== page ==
Upon The Shadow - A Film Afternoon about the Living Realities of LGBTIQ Individuals in Tunisia

On 6 June 2023, as part of the Tunisian Democracy Connectors project, we showed the documentary "Upon the shadow" by Tunisian director Nada Mezni Hafaiedh. Twenty people gathered on the couches and armchairs in Kulturraum 405 to participate in the event.

At the beginning of the film, we meet ex-Femen activist Amina Sboui, who was imprisoned and abused in prison because of her commitment to women's rights.

After her release, she opens the door of her house to Sandra, Ramy, Ayoub and Atef - LGBTQ+ individuals who have no other place to live.

Abandoned by their families, discriminated against and persecuted by Tunisian state apparatus and society, criminalised thanks to a law dating back to French colonial rule, the group finds home with each other. "We were forced to live together. All my friends are rejected from society. So I cannot help but open my door," says Amina.

Together they laugh and dance, dress up and do their hair, exorcise evil spirits, exchange affection and debate banal issues such as the unequal distribution of housework.

On the other hand, everyone here carries their own individual trauma, which the audience gradually learns about. Abuse, rape, family break-offs, being forced into prostitution as trans individuals are not allowed to work, daily hostility and the resulting psychological and physical consequences are impressively portrayed.

"The fact of living as you are is a crime in Tunisia."

Despite or because of these dramatic individual experiences, the group supports each other and becomes an island of solidarity and togetherness.  Everyone's mantra: "I am free."

The group decides to make a video in which they offer people the opportunity to talk about their experiences as socially excluded people. A lawyer calls participation in this project suicidal. But the video goes viral - the fight for their own freedom continues tirelessly.

The film Upon the shadow was shown at Tunisia's largest film festival in 2017, creating attention and putting the issue of gender identity and orientation on the social agenda. A victory for minority rights!

Today, Amina, Sandra, Ramy, Ayoub and Atef no longer live in Tunisia, because the human rights situation (not only for LGBTQ+ individuals) has become even worse. 

This also becomes clear in the subsequent panel discussion with the two Tunisian activists Khaled and Hishem. Both are committed to helping people who have been arrested under Article 230, which has criminalised homosexuality in Tunisia since French colonial rule. In the process, the regime covers up the actual numbers of arrests, lacks information about their rights and money for their defence in court.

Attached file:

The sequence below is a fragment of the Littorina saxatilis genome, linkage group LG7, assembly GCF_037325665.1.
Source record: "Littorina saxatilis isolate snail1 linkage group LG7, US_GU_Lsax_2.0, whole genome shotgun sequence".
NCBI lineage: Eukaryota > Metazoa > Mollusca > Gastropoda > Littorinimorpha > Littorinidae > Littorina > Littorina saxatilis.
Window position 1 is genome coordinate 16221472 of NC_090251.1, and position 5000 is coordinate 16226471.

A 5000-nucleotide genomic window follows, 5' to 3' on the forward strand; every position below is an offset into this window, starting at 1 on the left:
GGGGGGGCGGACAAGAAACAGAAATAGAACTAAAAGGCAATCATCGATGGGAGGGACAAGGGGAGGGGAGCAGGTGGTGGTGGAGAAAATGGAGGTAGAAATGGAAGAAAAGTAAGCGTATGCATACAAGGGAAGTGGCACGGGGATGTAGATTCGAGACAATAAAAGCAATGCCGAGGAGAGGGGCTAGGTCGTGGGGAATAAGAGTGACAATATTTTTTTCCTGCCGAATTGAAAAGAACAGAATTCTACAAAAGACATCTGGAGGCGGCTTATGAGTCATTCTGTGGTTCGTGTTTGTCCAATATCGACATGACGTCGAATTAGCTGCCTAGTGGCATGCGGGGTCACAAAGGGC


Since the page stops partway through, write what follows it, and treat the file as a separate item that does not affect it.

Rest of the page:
Before Tunisian President Kais Said amassed enormous power with his new constitution on 25 July 2021, it was at least possible to collaborate with international organisations and embassies to advocate for LGBTQ+ individuals, Khaled says. Today, this is too dangerous, as the Said regime then draws accusations of conspiring with foreign countries at Tunisia's expense. The consequence: prison.

The constitution that gives Said all the power, suspends parliament and the separation of powers, was "approved" by society with the help of a referendum.

In fact, only 7.6% of those eligible to vote cast their ballot and thus also decided on the restriction of non-negotiable human rights - a process that is anything but democratic.

We, as part of the NGO Democracy International, are particularly interested in democratic and participatory decision-making processes as well as political participation, which is why our project Tunisian Democracy Connectors wants to pay attention to those very people who are doing everything in their power to fight for this. Like Amina, Sandra, Ramy, Ayoub and Atef. Commitment means networking, exchange and discourse. You can become part of this network by following this link and creating your own profile as activist: https://www.democracy.community/map

The film evening with subsequent discussion was stirring and rousing. The relevance of post-colonialism, the instrumentalisation of imperial remnants in favour of the expansion of one's own power (Kais Said), but also the effectiveness and strength of a Tunisian civil society became clear. It fights tirelessly and creates awareness for oppressed and marginalised individuals.